I, and on behalf of Senators Abetz, Birmingham, Payne, Ronaldson and Smith, move: That the Senate— …(d) affirms that antisemitic prejudice, rhetoric and hate campaigns, such as the Boycott, Divestments and Sanctions campaign, utterly contradict the democratic values Australian society and the Parliament hold dear.
Full motion and speech
Senator KROGER (Victoria—Chief Opposition Whip in the Senate) (15:44): I, and on behalf of Senators Abetz, Birmingham, Payne, Ronaldson and Smith, move:
That the Senate—
(i) that although nearly 70 years have passed since the end of World War II and the Holocaust, antisemitism still exists,
(ii) the vital work of the London Declaration on Combating Antisemitism in drawing the attention of the democratic world to the resurgence of antisemitism in international affairs, politics and society, and
(iii) that more than 125 parliamentarians in over 40 countries have signed the Declaration;
(b) recognises the vast contributions made by the Jewish people to Australian society;
(c) expresses its solidarity with the Jewish people;
(d) affirms that antisemitic prejudice, rhetoric and hate campaigns, such as the Boycott, Divestments and Sanctions campaign, utterly contradict the democratic values Australian society and the Parliament hold dear; and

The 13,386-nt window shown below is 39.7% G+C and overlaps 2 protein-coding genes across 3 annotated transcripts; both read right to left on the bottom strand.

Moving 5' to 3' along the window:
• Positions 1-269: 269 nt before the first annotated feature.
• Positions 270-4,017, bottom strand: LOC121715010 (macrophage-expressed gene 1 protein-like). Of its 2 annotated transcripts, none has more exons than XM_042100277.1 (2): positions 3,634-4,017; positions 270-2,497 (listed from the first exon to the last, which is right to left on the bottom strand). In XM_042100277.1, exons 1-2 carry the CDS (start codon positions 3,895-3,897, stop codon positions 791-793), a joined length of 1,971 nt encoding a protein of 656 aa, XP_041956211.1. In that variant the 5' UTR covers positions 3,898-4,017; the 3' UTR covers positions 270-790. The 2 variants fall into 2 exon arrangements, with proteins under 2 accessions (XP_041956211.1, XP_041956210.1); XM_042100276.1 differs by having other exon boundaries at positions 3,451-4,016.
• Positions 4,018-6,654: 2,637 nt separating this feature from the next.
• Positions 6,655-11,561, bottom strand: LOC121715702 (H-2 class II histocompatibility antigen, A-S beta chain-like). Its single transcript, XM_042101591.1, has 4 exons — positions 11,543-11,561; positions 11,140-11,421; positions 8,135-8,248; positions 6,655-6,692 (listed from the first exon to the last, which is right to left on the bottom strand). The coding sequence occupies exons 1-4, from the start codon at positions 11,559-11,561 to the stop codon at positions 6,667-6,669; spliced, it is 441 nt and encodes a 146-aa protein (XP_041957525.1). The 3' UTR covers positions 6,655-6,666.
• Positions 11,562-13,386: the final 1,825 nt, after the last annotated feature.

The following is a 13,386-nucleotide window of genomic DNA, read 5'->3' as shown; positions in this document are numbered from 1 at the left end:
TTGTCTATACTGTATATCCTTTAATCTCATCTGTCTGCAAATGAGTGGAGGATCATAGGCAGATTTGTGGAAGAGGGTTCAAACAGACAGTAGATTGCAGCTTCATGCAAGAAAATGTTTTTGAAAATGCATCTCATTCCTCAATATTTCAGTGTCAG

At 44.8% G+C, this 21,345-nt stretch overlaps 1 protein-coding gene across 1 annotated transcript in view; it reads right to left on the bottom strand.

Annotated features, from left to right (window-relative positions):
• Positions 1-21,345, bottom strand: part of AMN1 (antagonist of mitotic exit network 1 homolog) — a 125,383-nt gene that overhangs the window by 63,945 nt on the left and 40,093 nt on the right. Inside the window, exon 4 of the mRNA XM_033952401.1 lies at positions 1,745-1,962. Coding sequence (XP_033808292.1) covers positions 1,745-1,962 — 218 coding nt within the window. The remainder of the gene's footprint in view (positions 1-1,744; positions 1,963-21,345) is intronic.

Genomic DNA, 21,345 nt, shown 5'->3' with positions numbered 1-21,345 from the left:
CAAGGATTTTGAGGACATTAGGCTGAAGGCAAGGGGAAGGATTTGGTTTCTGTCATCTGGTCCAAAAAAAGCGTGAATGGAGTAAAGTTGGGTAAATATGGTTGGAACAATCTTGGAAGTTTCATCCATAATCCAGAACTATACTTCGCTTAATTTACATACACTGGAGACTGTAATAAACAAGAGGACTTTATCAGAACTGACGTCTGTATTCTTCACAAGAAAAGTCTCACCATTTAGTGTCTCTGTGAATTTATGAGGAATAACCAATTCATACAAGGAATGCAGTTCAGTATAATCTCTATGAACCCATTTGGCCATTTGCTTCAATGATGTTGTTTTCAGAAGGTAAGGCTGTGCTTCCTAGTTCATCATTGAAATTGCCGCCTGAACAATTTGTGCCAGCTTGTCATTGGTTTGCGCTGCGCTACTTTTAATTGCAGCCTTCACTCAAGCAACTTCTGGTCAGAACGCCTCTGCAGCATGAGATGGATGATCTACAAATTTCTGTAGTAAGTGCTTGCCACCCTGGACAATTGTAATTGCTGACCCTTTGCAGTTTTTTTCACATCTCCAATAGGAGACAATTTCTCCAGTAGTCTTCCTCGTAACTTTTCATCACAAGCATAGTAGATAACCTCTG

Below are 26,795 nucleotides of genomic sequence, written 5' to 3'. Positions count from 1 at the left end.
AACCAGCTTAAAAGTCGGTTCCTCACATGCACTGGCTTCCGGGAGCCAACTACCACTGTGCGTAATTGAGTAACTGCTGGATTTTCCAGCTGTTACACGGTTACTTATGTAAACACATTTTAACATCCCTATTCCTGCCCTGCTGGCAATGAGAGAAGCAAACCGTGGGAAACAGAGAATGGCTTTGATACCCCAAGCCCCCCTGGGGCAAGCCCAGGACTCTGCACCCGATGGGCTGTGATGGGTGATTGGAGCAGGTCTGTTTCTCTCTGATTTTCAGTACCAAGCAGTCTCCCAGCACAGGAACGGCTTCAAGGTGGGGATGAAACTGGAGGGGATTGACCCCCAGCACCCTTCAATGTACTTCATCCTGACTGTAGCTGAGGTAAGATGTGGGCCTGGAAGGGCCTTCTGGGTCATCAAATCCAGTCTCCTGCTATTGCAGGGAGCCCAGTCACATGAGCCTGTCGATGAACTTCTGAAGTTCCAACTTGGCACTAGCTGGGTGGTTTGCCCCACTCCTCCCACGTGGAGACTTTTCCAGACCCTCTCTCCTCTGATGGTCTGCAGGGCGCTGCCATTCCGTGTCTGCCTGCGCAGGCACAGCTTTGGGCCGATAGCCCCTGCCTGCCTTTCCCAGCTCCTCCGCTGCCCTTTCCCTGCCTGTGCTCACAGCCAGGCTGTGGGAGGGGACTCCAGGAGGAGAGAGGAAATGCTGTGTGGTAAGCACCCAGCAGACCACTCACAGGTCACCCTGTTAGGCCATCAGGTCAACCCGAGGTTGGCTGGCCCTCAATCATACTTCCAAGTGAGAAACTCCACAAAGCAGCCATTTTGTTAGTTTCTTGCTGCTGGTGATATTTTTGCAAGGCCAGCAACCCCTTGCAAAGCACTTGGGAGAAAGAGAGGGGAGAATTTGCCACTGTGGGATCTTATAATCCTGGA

(e) encourages all senators, regardless of party or politics, to sign the Declaration and so assist to combat antisemitism across the globe.
I seek leave to make a short statement.
Senator KROGER: The London Declaration on Combating Antisemitism, a declaration that asserts the need for international cooperation to fight anti-Semitism, is regrettably necessary today, just as it was 70 years ago. It is deeply disturbing that, whilst decades have past since World War II, when the world witnessed the holocaust, we are witnessing a resurgence in anti-Semitism across the globe that is manifesting itself in all sorts of ways. Only last week, I attended an event hosted by the Victorian state government to celebrate the 65th anniversary of Israel’s Independence Day. Walking into that venue, I saw some 100 police inside and outside the doors. They were concerned about trouble that they had been advised was possible, and they were there to secure all—an extraordinary situation in Melbourne, a site where we have seen the BDS movement boycotting the Max Brenner chocolate business. I challenge all to expose those who engage in this racist behaviour and commend all coalition members and senators for supporting this.